But sometimes you find a gem like Dom’s car, and you just want to snatch it up right away.  The only thing is, it used to look like this…

Car under Rubble

I took this screen grab from the video I took of the house Jillian and I were living in before the earthquake.  That’s right, it’s the same exact car, just fixed up a bit.  The keys were in a safe that had shot out of the house when it collapsed, and once the staff got around to breaking off the concrete roof above it, they drove it home.  Yes, the car still drove.

So when Dom drove it to our house recently when we had him over for dinner, it was kind of like seeing a ghost.  Of all the things that had been lost in that house, this car was probably one of the last things that I expected to be recovered.  Yet here it was, in pretty much new condition, the only sign that it had been completely flattened in the earthquake was a scratch on the door handle.

So let this be a lesson to all of you buying used cars…get a Carfax on that junker ASAP.  And while I’m pretty sure that the tiny mishap that you see above probably wont show up on a Carfax, I’m hoping that the buyer of this car knows full well what they are getting themselves into.  “Has the car ever been in an accident?” you ask?  Well, no, it hasn’t.  The earthquake was no accident at all, it was just God’s way of testing all those people whose cars were crushed to see if they’ll be honest to the people who want to buy them.  Tell the truth and you go to heaven, forget to mention that the car was practically totaled in the quake and you’ll be a used car salesman in “the other place” for the rest of eternity.  The decision is yours…

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As if Haiti needs another way to flaunt the economic disparity amongst foreign NGO workers and the people they are trying to help, a rich Haitian family has decided to open what is now the Cadillac of grocery stores smack dab in the middle of Petionville.  Just blocks away from not one, but two tent cities, the behemoth of a building aptly lives up to it’s name: “Giant.”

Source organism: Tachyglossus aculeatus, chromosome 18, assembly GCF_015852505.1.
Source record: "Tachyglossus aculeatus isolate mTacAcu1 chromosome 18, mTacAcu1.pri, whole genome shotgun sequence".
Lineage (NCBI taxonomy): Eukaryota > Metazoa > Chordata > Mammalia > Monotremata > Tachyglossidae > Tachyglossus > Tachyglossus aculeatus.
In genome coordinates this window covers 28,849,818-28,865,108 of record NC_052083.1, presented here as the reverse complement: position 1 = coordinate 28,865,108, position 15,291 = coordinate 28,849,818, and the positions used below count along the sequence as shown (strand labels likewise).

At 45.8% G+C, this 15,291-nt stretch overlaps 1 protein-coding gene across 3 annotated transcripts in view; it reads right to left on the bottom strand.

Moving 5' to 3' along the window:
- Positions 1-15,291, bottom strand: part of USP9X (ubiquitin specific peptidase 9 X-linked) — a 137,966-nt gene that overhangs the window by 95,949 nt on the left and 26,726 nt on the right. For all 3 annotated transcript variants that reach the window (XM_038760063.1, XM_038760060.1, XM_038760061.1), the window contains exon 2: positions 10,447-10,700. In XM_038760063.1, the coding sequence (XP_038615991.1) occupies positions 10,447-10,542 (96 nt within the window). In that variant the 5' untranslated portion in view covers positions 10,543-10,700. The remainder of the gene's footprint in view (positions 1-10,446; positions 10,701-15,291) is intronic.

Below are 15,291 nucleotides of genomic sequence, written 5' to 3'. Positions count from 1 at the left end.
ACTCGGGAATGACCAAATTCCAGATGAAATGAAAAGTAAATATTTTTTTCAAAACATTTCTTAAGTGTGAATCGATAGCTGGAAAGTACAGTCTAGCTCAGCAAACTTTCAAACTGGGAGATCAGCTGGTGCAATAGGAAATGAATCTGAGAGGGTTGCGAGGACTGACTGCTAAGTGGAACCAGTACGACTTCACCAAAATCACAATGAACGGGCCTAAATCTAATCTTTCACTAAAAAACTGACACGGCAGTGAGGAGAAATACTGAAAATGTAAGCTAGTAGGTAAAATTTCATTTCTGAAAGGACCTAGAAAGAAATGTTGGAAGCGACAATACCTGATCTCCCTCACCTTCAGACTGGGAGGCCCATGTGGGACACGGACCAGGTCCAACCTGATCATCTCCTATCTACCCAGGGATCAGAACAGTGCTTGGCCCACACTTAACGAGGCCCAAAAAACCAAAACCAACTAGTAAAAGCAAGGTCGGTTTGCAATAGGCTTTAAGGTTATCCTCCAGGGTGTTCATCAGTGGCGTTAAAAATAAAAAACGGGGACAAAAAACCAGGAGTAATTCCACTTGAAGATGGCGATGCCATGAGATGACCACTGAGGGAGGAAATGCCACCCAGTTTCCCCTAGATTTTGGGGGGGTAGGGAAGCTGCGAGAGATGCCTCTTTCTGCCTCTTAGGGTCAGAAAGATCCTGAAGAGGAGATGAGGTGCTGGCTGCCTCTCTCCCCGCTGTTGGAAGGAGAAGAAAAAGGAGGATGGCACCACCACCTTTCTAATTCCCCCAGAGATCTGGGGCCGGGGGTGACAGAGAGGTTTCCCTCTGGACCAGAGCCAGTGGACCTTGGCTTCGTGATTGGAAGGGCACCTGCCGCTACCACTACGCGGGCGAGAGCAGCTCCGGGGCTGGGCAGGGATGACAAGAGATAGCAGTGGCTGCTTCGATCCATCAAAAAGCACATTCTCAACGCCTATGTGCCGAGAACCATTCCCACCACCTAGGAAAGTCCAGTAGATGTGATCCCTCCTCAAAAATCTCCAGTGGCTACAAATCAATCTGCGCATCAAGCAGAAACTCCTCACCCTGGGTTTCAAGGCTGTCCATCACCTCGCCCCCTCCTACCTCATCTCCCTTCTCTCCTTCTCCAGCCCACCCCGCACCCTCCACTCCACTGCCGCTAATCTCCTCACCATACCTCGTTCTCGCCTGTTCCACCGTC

You walk inside and enter another world, one that’s filled with happiness and overconsumption.  It’s almost like when you walk in the doors you leave Haiti and enter Whole Foods in America, in which every item is priced 10 times higher than you would buy the same items on the street (if they are even available on the street).  The men stationed at the cold-cuts counter wear chef hats, the produce section is laid out like a cornucopia of vegetables and fruits that they decided to import from other countries, instead of buying locally, of course.

But the real reason this grocery store stands out from the rest is the sheer amount of choices.  In most grocery stores here you can usually get what you need, minus the hundreds of options we are allowed in the States.  While Jillian and I could not find refried beans for about 6 months here, everything else is cyclical, almost like every grocery store here lines up at the same shipping container every month and all of a sudden they all have Ginger Ale for a week or two.  But at this place they always have ginger ale…in about 15 different varieties.




But you walk around with your little European style shopping trolley/basket and fill it with items that cost more than Haitians make in a day removing rubble.  “Oh!  Some brie!  That would be delicious with some brown sugar and walnuts!”  You pick it up, throw it in your cart, and bury your intense feelings of guilt knowing that the local population usually only enters this store to buy one item they urgently need because they don’t have time to locate it in the sprawling street market just blocks away.  At another grocery store I was approached by a man in the milk section: “Will you help me buy formula for my baby?” he asked.  “I’m sorry,” I awkwardly said and then walked away to go pick up pre-shredded cheese for Mexican night…bury, bury, bury.


I went with Jillian and my’s friend, Devon, who was visiting the city from the country-side town of Jeremie, and she almost couldn’t handle the choices.  She walked through the store like a kid in a candy shop, realizing that if they had 75 different kinds of cereal, that was 74 more than the store has where she lives.  She couldn’t believe her options, and decided to shop simply to stock up on cookies and other things that don’t reach the rural outskirts of Haiti.

But as you walk through the isles you notice something, or the lack of it.  Where are the toiletries?  Where are the cleaning supplies?  Where is everything that is not edible?  Well, that’s easy, you see.  You simply take the ELEVATOR to the next floor!!!

(Yes, that is Devon getting excited to go up the elevator…)